Over 200 birds in 2020 – recording birds in the Lincolnshire Coastal Country Park

Golden plover and lapwing (c) Garry Wright

Last year, Richard Doan, Coast and The Wash Assistant Warden, collated a list of the bird species recorded by himself and local birdwatchers in the Lincolnshire Coastal Country Park with astonishing results

The Lincolnshire Coastal Country Park is the area from the North Sea Observatory at Chapel St Leonards to National Trust Sandilands (the former golf course). A spectacular total of 217 bird species were recorded during 2020.

To put this into perspective very few areas within the county (or country) manage to record over 200 bird species over one year. Gibraltar Point is the only exception to this within Lincolnshire which records on average 220-230 species per year. This certainly illustrates the importance and potential for the Coastal Country Park as being one the most productive areas within Lincolnshire for its avian diversity.

Blue-headed wagtail feeding in grass next to a cow

Blue-headed wagtail - a scarce sub-species of yellow wagtail on Huttoft Marsh in spring 2020 (c) Garry Wright

Furthermore in 2020, the area hosted three national rarities: great snipe on National Trust Sandilands and, Caspian tern and little bittern at the Lincolnshire Wildlife Trust’s Huttoft Pit nature reserve. These species all require submission forms to be sent for the British Birds Rare Birds committee (BBRC) for their identification to be confirmed.

Breeding birds included three species specially protected under schedule one of the Wildlife & Countryside Act 1981: two breeding pairs of marsh harrier at Anderby Creek and Chapel Pit fledged four chicks between them, barn owl bred around Huttoft) and there were 10+ breeding pairs of Cetti’s warbler. The breeding density of Cetti’s warbler is possibly the highest in Lincolnshire.

Pair of marsh harriers

One of the two breeding pairs of marsh harriers in the Lincolnshire Coastal Country Park in 2020 (c) Garry Wright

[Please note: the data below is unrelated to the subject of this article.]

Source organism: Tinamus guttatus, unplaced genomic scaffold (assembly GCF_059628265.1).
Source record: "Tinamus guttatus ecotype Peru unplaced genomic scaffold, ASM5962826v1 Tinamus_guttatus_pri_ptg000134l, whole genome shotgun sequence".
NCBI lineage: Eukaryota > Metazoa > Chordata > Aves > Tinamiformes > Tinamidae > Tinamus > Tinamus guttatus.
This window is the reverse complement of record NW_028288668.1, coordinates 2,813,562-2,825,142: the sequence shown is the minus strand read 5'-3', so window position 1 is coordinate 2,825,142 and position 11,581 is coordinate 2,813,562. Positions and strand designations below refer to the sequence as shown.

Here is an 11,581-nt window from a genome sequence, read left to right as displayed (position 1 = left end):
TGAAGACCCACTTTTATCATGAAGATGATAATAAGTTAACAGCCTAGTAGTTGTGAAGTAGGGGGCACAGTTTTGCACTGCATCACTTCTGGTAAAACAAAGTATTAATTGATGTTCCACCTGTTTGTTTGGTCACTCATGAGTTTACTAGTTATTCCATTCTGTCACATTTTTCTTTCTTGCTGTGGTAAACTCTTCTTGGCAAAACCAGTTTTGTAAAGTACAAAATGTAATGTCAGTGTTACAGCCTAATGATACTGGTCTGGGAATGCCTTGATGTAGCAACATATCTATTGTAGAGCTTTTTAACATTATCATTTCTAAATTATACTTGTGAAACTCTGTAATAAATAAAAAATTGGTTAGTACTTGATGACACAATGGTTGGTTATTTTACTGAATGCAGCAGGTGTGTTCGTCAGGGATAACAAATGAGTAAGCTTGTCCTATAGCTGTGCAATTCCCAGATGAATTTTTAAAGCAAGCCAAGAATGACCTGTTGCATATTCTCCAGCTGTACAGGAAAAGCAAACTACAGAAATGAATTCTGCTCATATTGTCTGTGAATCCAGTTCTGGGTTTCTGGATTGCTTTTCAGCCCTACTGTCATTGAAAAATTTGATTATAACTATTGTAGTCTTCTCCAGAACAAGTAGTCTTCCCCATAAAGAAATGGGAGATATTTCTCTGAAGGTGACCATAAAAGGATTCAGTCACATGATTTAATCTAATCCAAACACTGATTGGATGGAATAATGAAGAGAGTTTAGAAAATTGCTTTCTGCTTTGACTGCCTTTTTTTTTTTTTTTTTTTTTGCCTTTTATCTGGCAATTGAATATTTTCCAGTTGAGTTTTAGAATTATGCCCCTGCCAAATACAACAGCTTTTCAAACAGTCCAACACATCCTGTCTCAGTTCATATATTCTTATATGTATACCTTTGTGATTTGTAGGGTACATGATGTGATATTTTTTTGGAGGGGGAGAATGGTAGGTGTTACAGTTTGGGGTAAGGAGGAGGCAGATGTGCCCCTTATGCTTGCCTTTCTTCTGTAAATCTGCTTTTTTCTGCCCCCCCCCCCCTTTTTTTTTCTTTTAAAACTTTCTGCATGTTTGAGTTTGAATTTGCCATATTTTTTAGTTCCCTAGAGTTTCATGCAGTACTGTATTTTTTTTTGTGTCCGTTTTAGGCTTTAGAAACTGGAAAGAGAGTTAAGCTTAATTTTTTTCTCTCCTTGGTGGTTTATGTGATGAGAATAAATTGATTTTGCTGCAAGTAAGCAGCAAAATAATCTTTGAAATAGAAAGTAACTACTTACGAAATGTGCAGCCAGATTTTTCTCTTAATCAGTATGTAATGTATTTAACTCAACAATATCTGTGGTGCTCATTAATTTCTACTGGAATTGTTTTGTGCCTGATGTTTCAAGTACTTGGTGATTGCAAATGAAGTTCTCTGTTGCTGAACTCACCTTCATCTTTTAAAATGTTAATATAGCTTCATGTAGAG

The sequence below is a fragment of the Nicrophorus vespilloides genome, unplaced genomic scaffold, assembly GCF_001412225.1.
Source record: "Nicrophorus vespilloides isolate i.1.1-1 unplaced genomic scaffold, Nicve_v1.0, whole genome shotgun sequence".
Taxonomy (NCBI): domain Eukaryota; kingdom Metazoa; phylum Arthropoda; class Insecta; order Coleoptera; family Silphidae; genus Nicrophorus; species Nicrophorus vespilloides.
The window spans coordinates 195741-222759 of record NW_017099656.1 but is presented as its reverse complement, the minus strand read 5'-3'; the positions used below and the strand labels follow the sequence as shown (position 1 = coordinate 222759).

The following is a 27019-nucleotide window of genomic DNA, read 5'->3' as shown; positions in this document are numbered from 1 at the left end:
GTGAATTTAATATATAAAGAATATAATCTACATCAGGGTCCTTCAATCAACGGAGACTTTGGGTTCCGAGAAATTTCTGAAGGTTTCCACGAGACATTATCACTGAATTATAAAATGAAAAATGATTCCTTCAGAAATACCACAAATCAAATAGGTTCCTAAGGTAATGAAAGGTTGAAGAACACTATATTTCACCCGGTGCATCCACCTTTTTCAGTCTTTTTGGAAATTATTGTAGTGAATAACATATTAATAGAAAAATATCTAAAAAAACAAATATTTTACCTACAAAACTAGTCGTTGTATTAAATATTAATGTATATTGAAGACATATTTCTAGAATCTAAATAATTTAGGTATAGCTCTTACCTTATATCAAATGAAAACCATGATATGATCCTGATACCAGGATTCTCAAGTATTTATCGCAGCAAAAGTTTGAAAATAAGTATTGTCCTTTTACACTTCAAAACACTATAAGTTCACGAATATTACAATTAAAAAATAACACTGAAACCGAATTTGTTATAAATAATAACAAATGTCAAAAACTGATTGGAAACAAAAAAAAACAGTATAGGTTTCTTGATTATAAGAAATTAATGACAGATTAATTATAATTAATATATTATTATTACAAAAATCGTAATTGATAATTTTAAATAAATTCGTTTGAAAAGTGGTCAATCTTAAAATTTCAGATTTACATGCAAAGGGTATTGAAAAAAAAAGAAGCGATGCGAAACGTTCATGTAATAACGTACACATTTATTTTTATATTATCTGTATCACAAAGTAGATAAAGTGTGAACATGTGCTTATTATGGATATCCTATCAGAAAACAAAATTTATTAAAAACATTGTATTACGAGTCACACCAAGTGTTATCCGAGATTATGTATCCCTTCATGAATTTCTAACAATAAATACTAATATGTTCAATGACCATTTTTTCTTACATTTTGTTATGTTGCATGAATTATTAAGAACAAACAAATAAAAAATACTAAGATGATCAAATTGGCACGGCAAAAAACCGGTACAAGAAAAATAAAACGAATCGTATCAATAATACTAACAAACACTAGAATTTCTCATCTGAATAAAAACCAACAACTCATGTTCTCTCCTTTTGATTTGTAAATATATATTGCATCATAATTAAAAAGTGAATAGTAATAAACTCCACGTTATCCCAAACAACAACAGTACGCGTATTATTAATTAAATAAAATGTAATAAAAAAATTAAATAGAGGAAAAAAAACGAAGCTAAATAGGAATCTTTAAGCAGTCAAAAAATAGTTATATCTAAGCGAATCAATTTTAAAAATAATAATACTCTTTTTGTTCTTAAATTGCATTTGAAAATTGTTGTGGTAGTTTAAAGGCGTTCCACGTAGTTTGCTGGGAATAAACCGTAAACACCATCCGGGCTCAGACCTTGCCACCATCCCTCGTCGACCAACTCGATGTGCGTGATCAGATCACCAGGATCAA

A marsh warbler held a territory at the Trust’s Wolla Bank Reedbed which was very exciting - the UK hosts less than five breeding pairs of marsh warblers in an average year. The marsh warbler remained in the area setting up a strong territory for six days over June; on the last day it was observed in the coastal scrub showing strong signs of breeding activity. A second bird was later found singing at Chapel Six Marshes. These could very possibly have been a pair (males and females both sing) but unfortunately no nests were confirmed.

Marsh warbler

Marsh warbler - a very rare migrant that held a breeding territory for a week in June. There are only five breeding pairs in the UK in a typical year (c) Garry Wright

There were also high breeding densities of sedge and reed warblers throughout the Coastal Country Park area. During the spring and summer, there were spectacular migration spectacles of thousands of passerines, waders and seabirds.

And in the winter, there were roosts of red-throated diver (possibly of international importance), roosting starlings (peaking at 120,000 birds at Chapel Six Marshes), a herd of whooper swans and numerous skeins of pink-footed geese.

Large flock of starlings

Large murmurations of starlings in November 2020 peaked at 120,000 birds (c) Garry Wright

I have no doubt that future habitat management in selected areas could also establish breeding bittern and bearded tit. Both of these species are also specially protected under schedule one of the Wildlife & Countryside Act 1981. 

All the records from the Lincolnshire Coastal Country Park have been submitted to the Greater Lincolnshire Naturalists Partnership (GLNP) for inclusion into the Lincolnshire Environmental Records Centre. 

Cuckoo in flight

Records of cuckoo are increasing every year in the Lincolnshire Coastal Country Park (c) Garry Wright